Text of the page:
Gevensleben, H., Moll, G. H., Rothenberger, A., & Heinrich, H. (2014). Neurofeedback in attention-deficit/hyperactivity disorder - different models, different ways of application. Frontiers in Human Neuroscience, 8. doi:10.3389/fnhum.2014.00846
Neurofeedback for ADHD has multiple protocols including TBR training and training of slow cortical potentials (SCPs). In this article, mechanisms of action are questioned. Frameworks for NF models namely, conditioning-and-repair model and the skill acquisition model are also discussed at length. This underlying model impacts NF application as well as selection and evaluation strategies. Empirical data is presented. It is hypothesized that different models may hold true depending on the process and behaviors to be addressed by the nF protocol. SCP may relate to skill acquisition model.
Snyder, S. M., & Hall, J. R. (2006). A Meta-analysis of Quantitative EEG Power Associated With Attention-Deficit Hyperactivity Disorder. Journal of Clinical Neurophysiology, 23(5), 441-456. doi:10.1097/01.wnp.0000221363.12503.78
This meta-analysis is utilized to demonstrate the utility of QEEG theta/beta ratios in the present in ADHD vs. the normal populations. Individuals had to have met criteria from the DSM-IV for diagnosis of ADHD. 9 studies with N=1498) were observed and the theta/beta ratio was summarized. The Effect size found was 3.08 for ADHD versus controls. This encompassed a control group of children adolescents and adults. This indicates that there may be up between 94-98% specificity of using theta/beta ratios for identifying ADHD. Controlled group studies were often limited in the sense that measured among the general population the specificity may be lower. 29/32 studies found in the literature demonstrated results consistent with the meta-analysis. The results are supported by the observation that TBR follows age-related changes in ADHD symptom presentation. TBR is a well-observed trait in ADHD compared to normal controls. Theta/beta ratio may rise with other condition, a study covering differential diagnosis would be required to determine generalization to this protocol to clinical applications. Standardization of QEEG technique is also needed for controlling the mental state, drowsiness, and mediation of participants.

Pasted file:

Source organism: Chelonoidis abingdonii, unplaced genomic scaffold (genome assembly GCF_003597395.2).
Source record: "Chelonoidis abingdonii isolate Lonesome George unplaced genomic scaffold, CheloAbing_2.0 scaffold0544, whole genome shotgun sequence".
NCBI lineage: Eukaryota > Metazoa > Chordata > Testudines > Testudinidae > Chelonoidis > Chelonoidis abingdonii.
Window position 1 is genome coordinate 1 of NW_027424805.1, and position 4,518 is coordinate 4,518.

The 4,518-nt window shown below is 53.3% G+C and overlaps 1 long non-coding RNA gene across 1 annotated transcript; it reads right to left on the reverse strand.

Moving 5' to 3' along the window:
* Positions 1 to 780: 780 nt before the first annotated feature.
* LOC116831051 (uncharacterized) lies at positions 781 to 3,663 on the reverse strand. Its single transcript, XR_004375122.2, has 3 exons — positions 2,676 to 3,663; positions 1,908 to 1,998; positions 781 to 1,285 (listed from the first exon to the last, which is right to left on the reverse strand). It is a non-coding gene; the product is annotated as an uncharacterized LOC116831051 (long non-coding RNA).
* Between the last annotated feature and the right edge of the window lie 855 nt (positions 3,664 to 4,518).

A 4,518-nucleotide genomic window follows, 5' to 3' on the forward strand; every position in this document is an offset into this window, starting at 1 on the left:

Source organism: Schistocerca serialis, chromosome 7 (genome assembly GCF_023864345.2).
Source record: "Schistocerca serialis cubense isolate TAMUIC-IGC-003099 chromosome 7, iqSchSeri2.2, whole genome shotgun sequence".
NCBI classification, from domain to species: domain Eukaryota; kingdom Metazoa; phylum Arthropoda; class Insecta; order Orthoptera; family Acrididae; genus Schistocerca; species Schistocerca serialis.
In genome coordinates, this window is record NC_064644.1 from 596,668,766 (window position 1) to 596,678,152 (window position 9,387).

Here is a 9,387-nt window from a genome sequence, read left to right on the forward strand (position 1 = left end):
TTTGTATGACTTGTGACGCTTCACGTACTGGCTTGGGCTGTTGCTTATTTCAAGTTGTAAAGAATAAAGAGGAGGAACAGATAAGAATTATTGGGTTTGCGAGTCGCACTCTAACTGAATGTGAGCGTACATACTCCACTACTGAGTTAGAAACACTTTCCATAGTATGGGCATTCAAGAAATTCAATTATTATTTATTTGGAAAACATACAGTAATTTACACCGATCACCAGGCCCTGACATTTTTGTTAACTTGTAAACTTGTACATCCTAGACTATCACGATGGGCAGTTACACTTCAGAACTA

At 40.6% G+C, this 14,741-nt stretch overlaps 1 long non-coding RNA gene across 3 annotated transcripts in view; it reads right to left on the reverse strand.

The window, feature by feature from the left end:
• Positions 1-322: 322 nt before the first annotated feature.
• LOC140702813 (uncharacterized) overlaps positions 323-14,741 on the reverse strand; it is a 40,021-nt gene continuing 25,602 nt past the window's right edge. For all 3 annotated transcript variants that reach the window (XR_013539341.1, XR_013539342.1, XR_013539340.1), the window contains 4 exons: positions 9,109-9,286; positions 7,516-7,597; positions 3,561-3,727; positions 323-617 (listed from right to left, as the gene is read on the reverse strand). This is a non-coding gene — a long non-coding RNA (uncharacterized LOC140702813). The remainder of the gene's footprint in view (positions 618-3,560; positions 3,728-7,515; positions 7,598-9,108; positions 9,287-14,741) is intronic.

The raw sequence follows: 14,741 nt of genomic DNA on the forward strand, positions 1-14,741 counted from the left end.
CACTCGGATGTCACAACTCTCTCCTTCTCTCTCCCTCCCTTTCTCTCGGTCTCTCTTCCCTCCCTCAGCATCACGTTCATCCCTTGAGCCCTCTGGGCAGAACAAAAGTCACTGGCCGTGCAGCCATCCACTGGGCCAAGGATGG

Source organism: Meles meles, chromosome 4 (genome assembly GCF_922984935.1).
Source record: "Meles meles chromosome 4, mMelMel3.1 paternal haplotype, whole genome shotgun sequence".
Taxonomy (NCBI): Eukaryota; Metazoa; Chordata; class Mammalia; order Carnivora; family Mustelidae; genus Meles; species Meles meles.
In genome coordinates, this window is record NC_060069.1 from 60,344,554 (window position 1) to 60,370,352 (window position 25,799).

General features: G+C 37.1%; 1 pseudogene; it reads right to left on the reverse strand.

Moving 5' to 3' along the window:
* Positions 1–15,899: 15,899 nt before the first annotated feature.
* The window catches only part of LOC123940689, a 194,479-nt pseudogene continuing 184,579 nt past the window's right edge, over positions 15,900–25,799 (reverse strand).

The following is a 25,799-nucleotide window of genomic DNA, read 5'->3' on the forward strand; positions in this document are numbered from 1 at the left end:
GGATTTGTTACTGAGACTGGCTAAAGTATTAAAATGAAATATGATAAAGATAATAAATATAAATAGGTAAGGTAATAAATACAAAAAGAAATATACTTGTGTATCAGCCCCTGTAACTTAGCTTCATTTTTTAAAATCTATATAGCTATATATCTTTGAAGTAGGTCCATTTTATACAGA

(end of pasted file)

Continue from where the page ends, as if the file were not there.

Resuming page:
Beauregard, M., & Lévesque, J. (2006). Functional Magnetic Resonance Imaging Investigation of the Effects of Neurofeedback Training on the Neural Basis of Selective Attention and Response Inhibition in Children with Attention-Deficit/Hyperactivity Disorder. Applied Psychophysiology and Biofeedback, 31(1), 3-20. doi:10.1007/s10484-006-9001-y
Two fMRI experiments were conducted to measure the effects of neurofeedback training (NFT) in ADHD children on neural areas of selective attention and response inhibition. 15 children were randomly assigned to the experimental (Neurofeedback) group while five were randomly assigned to the control (CON) group. The experiment group trained to increase Beta (15-18 Hz) and decrease Theta (4-7Hz). The fMRI was conducted one week before beginning NFT and at the end of NFT. Significant activation was seen for the experimental group in areas associated with attention. No changes in activation were seen in the control group. This suggests that NFT can help continually normalize brain systems as well as functional areas associated with selective attention and response inhibition.
Steiner, N. J., Frenette, E. C., Rene, K. M., Brennan, R. T., & Perrin, E. C. (2014). In-School Neurofeedback Training for ADHD: Sustained Improvements From a Randomized Control Trial. Pediatrics, 133(3), 483-492. doi:10.1542/peds.2013-2059